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Prevention vs cure

Prevention vs cure

Govt, IMA clash on Ayush Covid protocol; doctors say evidence merely anecdotal and a placebo, not clinically proven

When Kerala, the hub of Ayurveda with some of the best practitioners, arrested the spiral of the pandemic in the early stages, its Health Minister KK Shailaja made a crucial observation. That once the disease had set in, there was no alternative to the clinically proven and medically tested protocols. And that traditional systems of medicine, like Ayurveda and homoeopathy, were good for overall well-being and body resistance. So they could be used only as part of a protective or convalescent routine. The deadly virus itself had to be treated with proven drug combinations. This distinction is very important in a country growing up in a culture of naturopathy and home remedies, and, therefore, prone to trusting conventional wisdom. But this is a novel virus we are dealing with. There is no doubt that traditional systems of medicine in India have not only survived but flourished over the centuries and there are virtues embedded in our huge herbal heritage that are good for disease prevention, improving immunity and overall health management. So far, the evidence of their curative potential has largely been anecdotal than empirical. But overplaying our herbs as part of a COVID-19 medicare protocol, when they are yet to cross the threshold of medical reason, comes with the attendant ills of misconception that they are just as effective as allopathic drugs. Particularly in a country where most cannot understand the fine line between preventive care and cure. This is the reason why the Indian Medical Association (IMA) has taken umbrage to Health Minister Harsh Vardhan’s upgradation of protocols on October 6 for managing and treating COVID patients with mild symptoms in Ayush (Ayurveda, Yoga and Naturopathy, Unani, Sidda and Homoeopathy) hospitals and by Ayush practitioners. It asked the Minister to authenticate efficacy claims made from studies done on asymptomatic COVID patients, make them public and available for scientific scrutiny or else be responsible for “inflicting a fraud on the nation and gullible patients by calling placebos as drugs.” In a sharp attack, the IMA asked how many of Vardhan’s ministerial colleagues have so far made the informed choice of getting treated under these protocols. It wondered if the proponents of this claim and his Ministry would subject themselves as volunteers to an independent prospective double-blind control study in the prevention and treatment of COVID. This is a pertinent question considering almost all of our Ministers have chosen private multi-speciality hospitals with advanced allopathic protocols to treat themselves when they got infected. The IMA even asked what was stopping the Minister from handing over COVID care and control to the AYUSH Ministry. The problem with the  AYUSH protocol at hospitals is that it legitimises Ayurveda as a line of treatment when fact is that there has not been a sustained trial and a consistent similarity of results to prove that it works in arresting the spread of the disease. Till then, AYUSH treatments can at best be prophylactic in nature and must be emphasised as such in officialese.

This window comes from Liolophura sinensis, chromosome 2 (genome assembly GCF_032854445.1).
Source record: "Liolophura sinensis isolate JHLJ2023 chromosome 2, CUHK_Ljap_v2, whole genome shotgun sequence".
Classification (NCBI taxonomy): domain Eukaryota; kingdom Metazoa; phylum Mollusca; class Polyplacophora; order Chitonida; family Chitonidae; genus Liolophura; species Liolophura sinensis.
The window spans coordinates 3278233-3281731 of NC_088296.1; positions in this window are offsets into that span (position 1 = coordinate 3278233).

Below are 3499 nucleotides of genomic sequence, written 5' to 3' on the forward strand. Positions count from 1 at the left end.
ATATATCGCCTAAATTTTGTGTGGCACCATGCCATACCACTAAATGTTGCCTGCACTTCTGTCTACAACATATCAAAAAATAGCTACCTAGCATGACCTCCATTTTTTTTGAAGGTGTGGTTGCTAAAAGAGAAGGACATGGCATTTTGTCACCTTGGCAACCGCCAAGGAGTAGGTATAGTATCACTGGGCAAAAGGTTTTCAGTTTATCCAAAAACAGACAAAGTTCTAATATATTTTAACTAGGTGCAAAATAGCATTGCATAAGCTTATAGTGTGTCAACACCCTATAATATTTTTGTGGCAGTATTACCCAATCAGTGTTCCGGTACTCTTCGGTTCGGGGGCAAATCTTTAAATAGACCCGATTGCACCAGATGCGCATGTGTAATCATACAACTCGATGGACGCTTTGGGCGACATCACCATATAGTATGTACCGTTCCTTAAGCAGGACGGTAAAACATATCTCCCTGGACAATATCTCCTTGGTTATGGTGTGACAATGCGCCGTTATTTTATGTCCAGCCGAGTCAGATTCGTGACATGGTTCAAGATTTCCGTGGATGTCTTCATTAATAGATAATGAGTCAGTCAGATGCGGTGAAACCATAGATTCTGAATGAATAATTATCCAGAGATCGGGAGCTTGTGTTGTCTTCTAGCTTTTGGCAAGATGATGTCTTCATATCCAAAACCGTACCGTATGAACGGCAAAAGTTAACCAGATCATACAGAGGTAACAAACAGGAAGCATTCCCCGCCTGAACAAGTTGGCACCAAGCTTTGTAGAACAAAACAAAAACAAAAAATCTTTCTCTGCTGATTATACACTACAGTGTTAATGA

It is true that a few Ayurveda pharmaceutical companies have been working on simulation studies where few plant molecules have shown the ability to halt the alarming multiplication of the SARS CoV-2 virus in an Artificial Intelligence (AI) modelling. Researchers at IIT Delhi, in collaboration with Japanese scientists, have found that properties of the Ayurvedic herb Ashwagandha have “therapeutic and preventive value” against COVID-19 infection. But they are working on more conclusive proof that could allow for pharmacological interventions. Let us not forget that callous official endorsement can lead to outrageous claims like the recent one made by Yoga guru Baba Ramdev that he had found two new medicines — Coronil and Swasari — that had shown a 100 per cent recovery rate in patients within just 14 days. He quoted clinical trials at the Jaipur-based National Institute of Medical Sciences and Research (NIMS) which denied them subsequently. He applied for a licence duplicitously, claiming that his was a cold, cough, fever drug with immunity-boosting properties. And once the licence was got and the time for a rollout came, he claimed it was a cure. Besides, Ramdev’s Patanjali group sidestepped the Drug Controller General of India, whose approval must be sought before a medicine is put out in the market. In our search for a cure among herbs, we are doing a disservice to what Ayurveda stands for. It is not just about COVID prevention but a holistic system of medicine involving herbs, diet, lifestyle and other measures that helps the body fight off all kinds of pathogens and diseases. Ayurveda has never been in conflict with science and is actually about scientific management of life. The IMA statement is all the more significant because it draws attention to the flawed pandemic management in India as we race to become the worst affected country. With the disease expected to see a painful peak by November, in no small part aided by the festive season and the opening up of every sphere of human activity, spare a thought for our overworked healthcare personnel. Most of them are battling depression, exhaustion and pay cuts even as the stream of patients is constant. Hundreds of them have lost their lives while on frontline duty and the IMA has been demanding martyr status for them as they went down fighting a new age battle. The infrastructure, even in bigger cities, is still short of handling a bad winter surge should it happen as predicted. Rather than upgrading AYUSH protocols, we need to upgrade practical solutions.

Prevention vs cure